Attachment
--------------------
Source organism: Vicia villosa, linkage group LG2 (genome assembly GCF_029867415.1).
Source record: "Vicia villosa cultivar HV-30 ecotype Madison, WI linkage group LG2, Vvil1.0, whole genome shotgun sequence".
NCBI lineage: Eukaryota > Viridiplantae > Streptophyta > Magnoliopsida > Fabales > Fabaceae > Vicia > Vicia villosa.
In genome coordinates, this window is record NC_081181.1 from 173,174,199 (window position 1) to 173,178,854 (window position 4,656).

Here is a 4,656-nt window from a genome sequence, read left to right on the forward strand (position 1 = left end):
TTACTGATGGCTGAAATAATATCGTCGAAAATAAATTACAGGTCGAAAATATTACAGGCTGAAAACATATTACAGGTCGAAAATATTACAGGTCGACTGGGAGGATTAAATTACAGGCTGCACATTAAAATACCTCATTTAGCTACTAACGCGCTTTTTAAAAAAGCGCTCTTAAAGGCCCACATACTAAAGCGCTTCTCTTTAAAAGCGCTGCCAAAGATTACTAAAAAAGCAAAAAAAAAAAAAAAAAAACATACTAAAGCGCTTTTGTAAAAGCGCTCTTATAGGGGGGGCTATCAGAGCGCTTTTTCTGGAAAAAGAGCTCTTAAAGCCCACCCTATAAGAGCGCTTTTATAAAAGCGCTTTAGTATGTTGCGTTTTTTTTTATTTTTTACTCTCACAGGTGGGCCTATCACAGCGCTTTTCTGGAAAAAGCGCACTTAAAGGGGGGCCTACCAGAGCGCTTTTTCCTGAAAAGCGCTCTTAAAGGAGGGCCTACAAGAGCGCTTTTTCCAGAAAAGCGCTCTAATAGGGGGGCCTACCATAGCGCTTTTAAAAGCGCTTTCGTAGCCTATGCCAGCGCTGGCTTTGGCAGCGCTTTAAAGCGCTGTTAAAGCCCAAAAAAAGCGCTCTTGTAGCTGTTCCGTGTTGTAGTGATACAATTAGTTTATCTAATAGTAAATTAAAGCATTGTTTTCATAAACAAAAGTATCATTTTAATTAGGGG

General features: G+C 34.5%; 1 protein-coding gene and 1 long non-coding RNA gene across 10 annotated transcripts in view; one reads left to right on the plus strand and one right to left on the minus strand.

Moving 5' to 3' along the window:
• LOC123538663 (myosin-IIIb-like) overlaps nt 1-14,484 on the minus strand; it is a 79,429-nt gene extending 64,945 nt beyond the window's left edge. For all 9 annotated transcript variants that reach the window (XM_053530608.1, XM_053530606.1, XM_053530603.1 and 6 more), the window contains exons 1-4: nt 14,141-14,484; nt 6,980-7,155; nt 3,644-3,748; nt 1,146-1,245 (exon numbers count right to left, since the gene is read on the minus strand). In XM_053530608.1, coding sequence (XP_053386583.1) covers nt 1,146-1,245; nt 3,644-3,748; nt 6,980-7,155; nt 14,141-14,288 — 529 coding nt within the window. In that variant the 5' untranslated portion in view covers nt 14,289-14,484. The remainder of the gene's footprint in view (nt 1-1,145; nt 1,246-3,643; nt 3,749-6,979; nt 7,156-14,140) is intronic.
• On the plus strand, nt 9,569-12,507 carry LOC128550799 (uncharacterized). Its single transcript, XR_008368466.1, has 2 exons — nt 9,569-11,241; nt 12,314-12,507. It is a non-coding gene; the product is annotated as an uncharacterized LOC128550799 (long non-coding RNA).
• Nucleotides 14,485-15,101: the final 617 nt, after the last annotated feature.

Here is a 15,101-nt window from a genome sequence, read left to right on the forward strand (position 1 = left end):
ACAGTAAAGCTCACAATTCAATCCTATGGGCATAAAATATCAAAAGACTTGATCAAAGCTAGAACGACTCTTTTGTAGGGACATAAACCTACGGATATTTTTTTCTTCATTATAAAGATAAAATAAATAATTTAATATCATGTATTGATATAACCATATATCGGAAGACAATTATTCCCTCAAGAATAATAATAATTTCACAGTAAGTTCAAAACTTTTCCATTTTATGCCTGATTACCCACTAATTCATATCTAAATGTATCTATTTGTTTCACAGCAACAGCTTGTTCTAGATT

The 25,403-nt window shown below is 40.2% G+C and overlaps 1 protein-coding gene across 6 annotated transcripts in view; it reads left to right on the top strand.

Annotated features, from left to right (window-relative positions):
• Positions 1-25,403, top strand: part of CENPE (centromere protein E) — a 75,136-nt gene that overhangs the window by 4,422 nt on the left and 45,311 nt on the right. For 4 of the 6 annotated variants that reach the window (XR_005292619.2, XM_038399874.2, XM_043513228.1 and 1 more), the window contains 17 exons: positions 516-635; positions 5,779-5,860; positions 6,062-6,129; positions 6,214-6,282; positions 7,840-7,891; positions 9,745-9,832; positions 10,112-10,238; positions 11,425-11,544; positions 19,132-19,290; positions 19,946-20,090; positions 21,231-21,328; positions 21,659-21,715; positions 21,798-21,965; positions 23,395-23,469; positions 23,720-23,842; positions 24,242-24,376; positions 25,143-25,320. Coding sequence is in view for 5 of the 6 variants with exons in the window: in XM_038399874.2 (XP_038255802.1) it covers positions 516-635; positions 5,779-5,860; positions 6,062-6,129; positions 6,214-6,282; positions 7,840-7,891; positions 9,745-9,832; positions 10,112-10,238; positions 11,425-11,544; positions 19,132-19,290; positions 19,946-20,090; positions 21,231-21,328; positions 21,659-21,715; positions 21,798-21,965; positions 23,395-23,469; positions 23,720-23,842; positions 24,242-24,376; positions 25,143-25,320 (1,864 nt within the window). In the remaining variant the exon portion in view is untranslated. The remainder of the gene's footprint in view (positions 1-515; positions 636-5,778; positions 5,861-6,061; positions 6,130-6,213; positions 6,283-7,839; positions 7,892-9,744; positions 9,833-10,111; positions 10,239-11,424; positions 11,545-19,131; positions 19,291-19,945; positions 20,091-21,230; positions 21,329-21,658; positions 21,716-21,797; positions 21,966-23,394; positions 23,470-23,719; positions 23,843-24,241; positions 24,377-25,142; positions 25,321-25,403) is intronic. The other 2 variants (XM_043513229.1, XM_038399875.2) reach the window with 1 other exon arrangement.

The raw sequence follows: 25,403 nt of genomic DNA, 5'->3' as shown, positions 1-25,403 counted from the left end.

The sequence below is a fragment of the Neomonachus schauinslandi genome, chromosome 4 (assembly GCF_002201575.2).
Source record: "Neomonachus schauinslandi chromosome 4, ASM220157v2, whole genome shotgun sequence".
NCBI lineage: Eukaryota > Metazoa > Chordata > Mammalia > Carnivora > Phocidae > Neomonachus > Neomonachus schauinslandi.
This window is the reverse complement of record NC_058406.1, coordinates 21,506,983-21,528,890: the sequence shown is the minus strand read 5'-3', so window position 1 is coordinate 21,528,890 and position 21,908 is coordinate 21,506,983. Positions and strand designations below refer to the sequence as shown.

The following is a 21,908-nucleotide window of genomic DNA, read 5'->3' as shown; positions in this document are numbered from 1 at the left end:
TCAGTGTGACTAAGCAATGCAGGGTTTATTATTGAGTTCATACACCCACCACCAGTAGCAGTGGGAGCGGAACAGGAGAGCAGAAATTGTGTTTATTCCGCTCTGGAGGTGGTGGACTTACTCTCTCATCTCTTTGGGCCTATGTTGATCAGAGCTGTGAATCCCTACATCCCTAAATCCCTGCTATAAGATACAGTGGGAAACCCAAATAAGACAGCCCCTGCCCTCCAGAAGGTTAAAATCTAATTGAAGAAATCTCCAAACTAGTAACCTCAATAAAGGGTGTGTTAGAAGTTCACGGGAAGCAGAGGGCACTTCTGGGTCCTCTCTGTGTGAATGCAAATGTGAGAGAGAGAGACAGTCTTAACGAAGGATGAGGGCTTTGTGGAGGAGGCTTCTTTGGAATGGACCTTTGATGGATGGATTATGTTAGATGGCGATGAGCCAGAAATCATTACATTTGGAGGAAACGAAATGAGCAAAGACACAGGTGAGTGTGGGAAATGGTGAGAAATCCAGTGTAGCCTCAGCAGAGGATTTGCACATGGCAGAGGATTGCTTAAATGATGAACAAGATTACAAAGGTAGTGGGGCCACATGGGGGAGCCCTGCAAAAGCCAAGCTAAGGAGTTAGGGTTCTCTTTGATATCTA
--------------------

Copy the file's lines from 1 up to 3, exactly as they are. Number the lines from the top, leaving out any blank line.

Source organism: Vicia villosa, linkage group LG2 (genome assembly GCF_029867415.1).
Source record: "Vicia villosa cultivar HV-30 ecotype Madison, WI linkage group LG2, Vvil1.0, whole genome shotgun sequence".
NCBI lineage: Eukaryota > Viridiplantae > Streptophyta > Magnoliopsida > Fabales > Fabaceae > Vicia > Vicia villosa.